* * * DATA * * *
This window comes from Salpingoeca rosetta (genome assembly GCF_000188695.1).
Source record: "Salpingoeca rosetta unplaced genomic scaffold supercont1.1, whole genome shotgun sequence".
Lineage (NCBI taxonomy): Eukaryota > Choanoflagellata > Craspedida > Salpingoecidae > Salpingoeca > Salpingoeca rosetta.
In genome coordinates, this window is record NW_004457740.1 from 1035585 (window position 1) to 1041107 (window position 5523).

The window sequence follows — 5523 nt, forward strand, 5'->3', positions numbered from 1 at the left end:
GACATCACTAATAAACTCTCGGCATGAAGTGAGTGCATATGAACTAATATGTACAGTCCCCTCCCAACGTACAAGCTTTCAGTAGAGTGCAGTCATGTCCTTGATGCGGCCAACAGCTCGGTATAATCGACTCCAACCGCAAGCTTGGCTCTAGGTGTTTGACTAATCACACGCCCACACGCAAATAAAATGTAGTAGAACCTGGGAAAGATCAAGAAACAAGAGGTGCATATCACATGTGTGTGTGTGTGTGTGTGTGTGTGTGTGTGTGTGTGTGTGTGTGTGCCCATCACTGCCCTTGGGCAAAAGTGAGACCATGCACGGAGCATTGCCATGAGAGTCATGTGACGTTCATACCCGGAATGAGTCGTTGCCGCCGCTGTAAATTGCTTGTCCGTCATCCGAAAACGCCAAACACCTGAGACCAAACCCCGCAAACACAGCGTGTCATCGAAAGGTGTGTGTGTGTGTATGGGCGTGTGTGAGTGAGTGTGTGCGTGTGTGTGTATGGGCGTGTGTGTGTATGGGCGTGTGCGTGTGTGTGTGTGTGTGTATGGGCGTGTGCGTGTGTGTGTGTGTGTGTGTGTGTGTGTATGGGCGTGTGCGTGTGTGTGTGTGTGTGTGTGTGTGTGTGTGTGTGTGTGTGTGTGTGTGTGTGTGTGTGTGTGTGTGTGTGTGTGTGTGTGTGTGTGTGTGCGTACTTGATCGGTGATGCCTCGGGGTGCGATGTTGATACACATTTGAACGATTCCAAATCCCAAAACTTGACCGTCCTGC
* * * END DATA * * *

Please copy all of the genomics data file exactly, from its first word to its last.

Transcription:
This window comes from Salpingoeca rosetta (genome assembly GCF_000188695.1).
Source record: "Salpingoeca rosetta unplaced genomic scaffold supercont1.1, whole genome shotgun sequence".
Lineage (NCBI taxonomy): Eukaryota > Choanoflagellata > Craspedida > Salpingoecidae > Salpingoeca > Salpingoeca rosetta.
In genome coordinates, this window is record NW_004457740.1 from 1035585 (window position 1) to 1041107 (window position 5523).

The window sequence follows — 5523 nt, forward strand, 5'->3', positions numbered from 1 at the left end:
GACATCACTAATAAACTCTCGGCATGAAGTGAGTGCATATGAACTAATATGTACAGTCCCCTCCCAACGTACAAGCTTTCAGTAGAGTGCAGTCATGTCCTTGATGCGGCCAACAGCTCGGTATAATCGACTCCAACCGCAAGCTTGGCTCTAGGTGTTTGACTAATCACACGCCCACACGCAAATAAAATGTAGTAGAACCTGGGAAAGATCAAGAAACAAGAGGTGCATATCACATGTGTGTGTGTGTGTGTGTGTGTGTGTGTGTGTGTGTGTGTGTGTGTGCCCATCACTGCCCTTGGGCAAAAGTGAGACCATGCACGGAGCATTGCCATGAGAGTCATGTGACGTTCATACCCGGAATGAGTCGTTGCCGCCGCTGTAAATTGCTTGTCCGTCATCCGAAAACGCCAAACACCTGAGACCAAACCCCGCAAACACAGCGTGTCATCGAAAGGTGTGTGTGTGTGTATGGGCGTGTGTGAGTGAGTGTGTGCGTGTGTGTGTATGGGCGTGTGTGTGTATGGGCGTGTGCGTGTGTGTGTGTGTGTGTATGGGCGTGTGCGTGTGTGTGTGTGTGTGTGTGTGTGTGTATGGGCGTGTGCGTGTGTGTGTGTGTGTGTGTGTGTGTGTGTGTGTGTGTGTGTGTGTGTGTGTGTGTGTGTGTGTGTGTGTGTGTGTGTGTGTGTGTGTGTGCGTACTTGATCGGTGATGCCTCGGGGTGCGATGTTGATACACATTTGAACGATTCCAAATCCCAAAACTTGACCGTCCTGC